A clothing business has won a trademark battle against luxury car manufacturer Bentley Motors.
A High Court judge ruled the Cheshire car company had infringed the trademark rights of Manchester-based Bentley Clothing by using the Bentley name on its own range of goods.
Bentley Motors will no longer be able to use the name on its clothing range in the UK.
It said it was “extremely disappointed” and would be considering an appeal.
Bentley Motors will also have to limit its future clothing range to “jackets, silk ties, caps and scarves” and will not be allowed to sell other types of clothing or headgear.
The dispute has been ongoing since Bentley Clothing, founded in 1962, approached the Volkswagen-owned car firm in 1998. The High Court action was launched in 2017.
Bentley Motors also brought unsuccessful attempts to cancel the clothing firm’s trademark rights at the UK Intellectual Property Office.
Judge Richard Hacon said the evidence gave the “strong impression” that from around 2000 Bentley Motors made a “conscious decision” to develop the use of Bentley in relation to its clothing range.
He said the car manufacturer first began selling clothing in 1987 and that, for a time, there was “honest concurrent use” of the trademark.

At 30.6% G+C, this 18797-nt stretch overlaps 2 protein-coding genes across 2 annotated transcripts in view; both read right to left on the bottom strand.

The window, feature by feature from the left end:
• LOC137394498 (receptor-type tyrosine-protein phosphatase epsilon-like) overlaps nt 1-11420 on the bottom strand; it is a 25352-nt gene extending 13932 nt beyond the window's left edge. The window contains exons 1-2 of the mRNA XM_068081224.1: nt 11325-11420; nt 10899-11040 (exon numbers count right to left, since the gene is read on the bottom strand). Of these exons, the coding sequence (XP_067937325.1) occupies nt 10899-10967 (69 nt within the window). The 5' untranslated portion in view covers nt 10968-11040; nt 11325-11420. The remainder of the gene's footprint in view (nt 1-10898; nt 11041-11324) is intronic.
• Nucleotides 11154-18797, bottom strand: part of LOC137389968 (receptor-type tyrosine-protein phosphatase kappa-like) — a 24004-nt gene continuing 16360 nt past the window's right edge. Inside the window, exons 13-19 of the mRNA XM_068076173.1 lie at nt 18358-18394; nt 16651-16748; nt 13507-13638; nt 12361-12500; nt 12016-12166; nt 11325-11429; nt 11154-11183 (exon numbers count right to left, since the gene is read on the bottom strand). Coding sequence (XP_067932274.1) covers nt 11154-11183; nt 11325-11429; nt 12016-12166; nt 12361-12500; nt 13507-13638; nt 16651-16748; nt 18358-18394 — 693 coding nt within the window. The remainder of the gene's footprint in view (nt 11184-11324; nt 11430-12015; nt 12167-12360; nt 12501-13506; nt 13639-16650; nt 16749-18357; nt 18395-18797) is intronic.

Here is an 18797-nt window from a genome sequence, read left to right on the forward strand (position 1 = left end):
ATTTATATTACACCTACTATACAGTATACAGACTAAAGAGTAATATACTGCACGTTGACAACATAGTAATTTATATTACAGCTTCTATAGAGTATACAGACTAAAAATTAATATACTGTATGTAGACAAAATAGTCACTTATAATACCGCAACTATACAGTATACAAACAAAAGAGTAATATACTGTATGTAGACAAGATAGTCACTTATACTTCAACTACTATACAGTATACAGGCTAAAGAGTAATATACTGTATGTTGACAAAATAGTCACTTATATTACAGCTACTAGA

He ruled the car firm’s moves in later years amounted to a “steady encroachment on Bentley Clothing’s goodwill” in the trademark.
The judge said his impression of Bentley Motors’ policy was reinforced by its efforts to cancel the clothing firm’s trademark.
Bentley Clothing director Christopher Lees said: “It’s been ruinous, financially and emotionally, and today’s decision is a huge relief.”
His lawyers said Bentley Motors may now have to pay damages and would also have to either hand over or destroy any items in its possession which infringe the trademark.
Bentley Motors said: “We have been selling clothing for more than 30 years in the UK and at no point has there been any evidence of confusion with another company’s trademark.”